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3 late coaching mistakes led to Detroit Lions’ demise vs. Ravens

The Lions were crushed by the refs, but the coaching staff didn’t do them any favors at the end of the game.

NFL: Baltimore Ravens at Detroit Lions Raj Mehta-USA TODAY Sports

The refs (probably) blew it. The officials missed a delay of game penalty that would have pushed a 66-yard, game-winning field goal attempt from the devil reincarnated Justin Tucker to a 71-yarder, and even his voodoo magic likely wouldn’t have made it from there. The clock on the field may have been different than what we saw on the field, but who cares? We’re steaming mad right now.

Okay, let’s stomp our feet, pretend like there’s anything we can do about it, and get it out of our system.

Because the Detroit Lions put themselves in this position with a series of very, very questionable decisions that allowed Detroit to get screwed by the refs. Dan Campbell has proved himself to be an aggressive play-caller through two games, but with the game on the line, he appeared to back off and the team gave the Baltimore Ravens just enough rope to win in the most improbable of ways.

Here are three coaching mistakes that led to the Lions’ loss:

Mistake #1: Getting conservative on offense

The Lions were in the driver’s seat of the game. Down two points, but with the ball on the Ravens’ 14-yard line at the two minute warning. The Lions had the option to run the ball three times and milk the Ravens two remaining timeouts, as well as an additional 40-some seconds, leaving the Ravens with just over a minute left and no timeouts.

Or they could’ve gone for the first down — risking a stopping the clock with an incomplete pass — but with the benefit of earning a first down that would essentially seal the game.

Campbell chose to go conservative with three running plays that had very little chance of success. The Lions went backwards three yards and kicked a 35-yard field goal.

There is obviously a risk/benefit analysis to be done here, but here’s why I think it was the wrong decision (even before the benefit of hindsight). The Ravens have Justin Tucker. We all know what he is capable of. They also have Lamar Jackson, who found wide open receivers all day in this game.

Giving the ball back to Lamar with a minute left to go 30 yards is not a great gamble to make, even if your defense had played better in the second half. But I’ll give Campbell a break, if this was the only mistake, it would’ve been forgivable.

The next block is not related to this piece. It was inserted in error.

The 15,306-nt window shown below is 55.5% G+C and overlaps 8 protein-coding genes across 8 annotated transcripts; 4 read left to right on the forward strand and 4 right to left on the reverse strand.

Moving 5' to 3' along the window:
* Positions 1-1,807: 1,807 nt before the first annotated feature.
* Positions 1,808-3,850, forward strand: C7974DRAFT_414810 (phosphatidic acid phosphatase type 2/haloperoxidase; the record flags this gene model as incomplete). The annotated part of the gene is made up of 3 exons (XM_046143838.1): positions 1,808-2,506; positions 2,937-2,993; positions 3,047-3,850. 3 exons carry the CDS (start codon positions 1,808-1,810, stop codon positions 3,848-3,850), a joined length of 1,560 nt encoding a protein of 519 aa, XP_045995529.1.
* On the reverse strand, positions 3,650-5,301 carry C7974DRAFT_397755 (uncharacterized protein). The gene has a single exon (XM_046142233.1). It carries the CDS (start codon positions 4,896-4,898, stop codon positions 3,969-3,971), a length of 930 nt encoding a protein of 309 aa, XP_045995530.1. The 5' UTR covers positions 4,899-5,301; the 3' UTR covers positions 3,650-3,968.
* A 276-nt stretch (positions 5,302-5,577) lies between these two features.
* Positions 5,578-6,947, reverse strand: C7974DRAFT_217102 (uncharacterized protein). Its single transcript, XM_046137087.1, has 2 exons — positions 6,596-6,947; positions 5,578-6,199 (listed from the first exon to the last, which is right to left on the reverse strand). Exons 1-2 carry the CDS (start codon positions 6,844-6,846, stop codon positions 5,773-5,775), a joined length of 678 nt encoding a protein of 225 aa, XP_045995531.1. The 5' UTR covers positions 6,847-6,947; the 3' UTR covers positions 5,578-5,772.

Mistake #2: Calling a timeout with the Ravens on the ropes

Despite the first mistake, the defense was playing their ass off. Charles Harris got a sack on first down, Romeo Okwara got a sack on third down. Lamar Jackson had been running for his life and it was a fourth-and-19. He was toast.

But then the Lions called a timeout, and gave him a break and gave head coach John Harbaugh time to really think about his fourth down play. Here’s Jackson after the game:

You gave the Ravens a “huge” timeout when they were up against the ropes, an opportunity for Jackson to catch his breath, and allowed them to change the play. Terrible.

Mistake #3: Rushing three

Rushing three almost always feels like a mistake. You give a quarterback too much time, and they’re eventually going to find someone open. It happens all the time. PLUS, the Lions were doing an amazing job rushing four.

First down: Rush four, sack
Second down: Rush four, incomplete pass under pressure
Third down: Rush four, sack
Fourth down: Rush three, Lamar Jackson has over five seconds to throw it and Will Harris kills you

After the game, Campbell said it was the right call to rush, there was just a breakdown in communication.

“It’s not—the call I thought was fine, it was just the way we played the call. We—communication errors.”

But that’s kind of the point, right? You have an extremely young, injury-depleted secondary who hasn’t played with each other for very long. You also have a defensive line that was kicking ass all game—especially late—and you chose to rely on the former.